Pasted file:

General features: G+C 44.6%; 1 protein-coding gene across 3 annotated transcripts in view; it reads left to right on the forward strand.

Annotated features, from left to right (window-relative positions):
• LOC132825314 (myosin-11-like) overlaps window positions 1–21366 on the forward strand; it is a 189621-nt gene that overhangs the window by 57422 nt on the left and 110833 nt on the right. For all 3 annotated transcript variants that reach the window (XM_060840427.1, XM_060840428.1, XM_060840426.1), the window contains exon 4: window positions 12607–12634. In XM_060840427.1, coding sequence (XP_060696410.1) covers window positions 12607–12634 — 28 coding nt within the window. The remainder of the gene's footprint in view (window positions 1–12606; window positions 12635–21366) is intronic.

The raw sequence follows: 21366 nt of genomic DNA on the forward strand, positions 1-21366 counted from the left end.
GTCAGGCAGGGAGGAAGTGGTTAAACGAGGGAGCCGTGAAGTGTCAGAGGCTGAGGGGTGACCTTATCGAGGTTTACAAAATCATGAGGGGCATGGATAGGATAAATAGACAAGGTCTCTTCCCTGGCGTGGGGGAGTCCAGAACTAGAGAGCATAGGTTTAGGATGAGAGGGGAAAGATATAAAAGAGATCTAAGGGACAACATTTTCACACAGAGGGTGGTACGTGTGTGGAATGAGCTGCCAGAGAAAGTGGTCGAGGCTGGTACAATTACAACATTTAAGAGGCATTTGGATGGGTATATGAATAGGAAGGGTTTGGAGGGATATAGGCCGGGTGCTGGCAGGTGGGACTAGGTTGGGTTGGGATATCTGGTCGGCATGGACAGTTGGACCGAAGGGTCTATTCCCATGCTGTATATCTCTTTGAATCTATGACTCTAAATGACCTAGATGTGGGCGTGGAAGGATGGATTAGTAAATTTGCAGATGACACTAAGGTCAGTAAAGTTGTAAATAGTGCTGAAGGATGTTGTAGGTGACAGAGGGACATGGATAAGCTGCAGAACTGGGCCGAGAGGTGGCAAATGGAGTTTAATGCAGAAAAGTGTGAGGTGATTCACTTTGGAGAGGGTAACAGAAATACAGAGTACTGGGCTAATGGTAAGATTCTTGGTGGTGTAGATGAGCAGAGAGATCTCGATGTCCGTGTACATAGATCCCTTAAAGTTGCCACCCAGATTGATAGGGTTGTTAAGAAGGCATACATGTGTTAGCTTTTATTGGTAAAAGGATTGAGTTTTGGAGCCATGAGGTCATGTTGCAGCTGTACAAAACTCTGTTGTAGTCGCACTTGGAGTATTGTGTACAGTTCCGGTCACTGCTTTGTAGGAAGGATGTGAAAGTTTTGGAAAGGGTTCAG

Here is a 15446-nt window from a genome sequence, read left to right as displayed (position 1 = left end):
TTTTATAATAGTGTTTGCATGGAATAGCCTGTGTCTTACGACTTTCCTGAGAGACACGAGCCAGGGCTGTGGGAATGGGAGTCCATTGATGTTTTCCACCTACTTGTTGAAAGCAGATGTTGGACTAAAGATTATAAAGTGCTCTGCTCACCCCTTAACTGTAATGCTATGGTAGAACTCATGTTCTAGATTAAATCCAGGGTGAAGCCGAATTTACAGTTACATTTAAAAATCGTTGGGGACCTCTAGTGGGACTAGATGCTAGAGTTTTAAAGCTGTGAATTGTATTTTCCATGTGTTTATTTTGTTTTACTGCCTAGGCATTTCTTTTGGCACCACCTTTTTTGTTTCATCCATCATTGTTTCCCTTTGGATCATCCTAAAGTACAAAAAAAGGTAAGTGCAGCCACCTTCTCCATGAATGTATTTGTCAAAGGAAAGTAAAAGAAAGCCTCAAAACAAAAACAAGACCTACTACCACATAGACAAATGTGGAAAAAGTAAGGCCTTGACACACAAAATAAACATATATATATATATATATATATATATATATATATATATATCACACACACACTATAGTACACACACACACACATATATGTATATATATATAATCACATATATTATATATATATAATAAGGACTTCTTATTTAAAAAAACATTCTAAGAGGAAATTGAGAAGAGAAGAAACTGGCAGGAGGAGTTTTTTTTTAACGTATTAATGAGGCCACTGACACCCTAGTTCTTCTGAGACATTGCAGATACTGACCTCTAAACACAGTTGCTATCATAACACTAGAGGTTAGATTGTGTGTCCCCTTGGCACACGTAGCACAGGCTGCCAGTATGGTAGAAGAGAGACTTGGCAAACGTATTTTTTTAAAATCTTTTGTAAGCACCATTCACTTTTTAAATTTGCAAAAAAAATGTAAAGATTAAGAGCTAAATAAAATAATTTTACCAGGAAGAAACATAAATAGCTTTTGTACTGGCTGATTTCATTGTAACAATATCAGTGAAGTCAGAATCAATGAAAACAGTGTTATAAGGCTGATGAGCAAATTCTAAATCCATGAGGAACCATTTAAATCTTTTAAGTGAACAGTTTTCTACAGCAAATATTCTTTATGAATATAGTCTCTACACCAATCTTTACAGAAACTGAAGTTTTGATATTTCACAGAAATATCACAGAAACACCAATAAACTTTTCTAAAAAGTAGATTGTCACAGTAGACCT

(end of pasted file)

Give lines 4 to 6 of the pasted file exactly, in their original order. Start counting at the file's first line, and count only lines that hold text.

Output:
The raw sequence follows: 21366 nt of genomic DNA on the forward strand, positions 1-21366 counted from the left end.
GTCAGGCAGGGAGGAAGTGGTTAAACGAGGGAGCCGTGAAGTGTCAGAGGCTGAGGGGTGACCTTATCGAGGTTTACAAAATCATGAGGGGCATGGATAGGATAAATAGACAAGGTCTCTTCCCTGGCGTGGGGGAGTCCAGAACTAGAGAGCATAGGTTTAGGATGAGAGGGGAAAGATATAAAAGAGATCTAAGGGACAACATTTTCACACAGAGGGTGGTACGTGTGTGGAATGAGCTGCCAGAGAAAGTGGTCGAGGCTGGTACAATTACAACATTTAAGAGGCATTTGGATGGGTATATGAATAGGAAGGGTTTGGAGGGATATAGGCCGGGTGCTGGCAGGTGGGACTAGGTTGGGTTGGGATATCTGGTCGGCATGGACAGTTGGACCGAAGGGTCTATTCCCATGCTGTATATCTCTTTGAATCTATGACTCTAAATGACCTAGATGTGGGCGTGGAAGGATGGATTAGTAAATTTGCAGATGACACTAAGGTCAGTAAAGTTGTAAATAGTGCTGAAGGATGTTGTAGGTGACAGAGGGACATGGATAAGCTGCAGAACTGGGCCGAGAGGTGGCAAATGGAGTTTAATGCAGAAAAGTGTGAGGTGATTCACTTTGGAGAGGGTAACAGAAATACAGAGTACTGGGCTAATGGTAAGATTCTTGGTGGTGTAGATGAGCAGAGAGATCTCGATGTCCGTGTACATAGATCCCTTAAAGTTGCCACCCAGATTGATAGGGTTGTTAAGAAGGCATACATGTGTTAGCTTTTATTGGTAAAAGGATTGAGTTTTGGAGCCATGAGGTCATGTTGCAGCTGTACAAAACTCTGTTGTAGTCGCACTTGGAGTATTGTGTACAGTTCCGGTCACTGCTTTGTAGGAAGGATGTGAAAGTTTTGGAAAGGGTTCAG

Here is a 15446-nt window from a genome sequence, read left to right as displayed (position 1 = left end):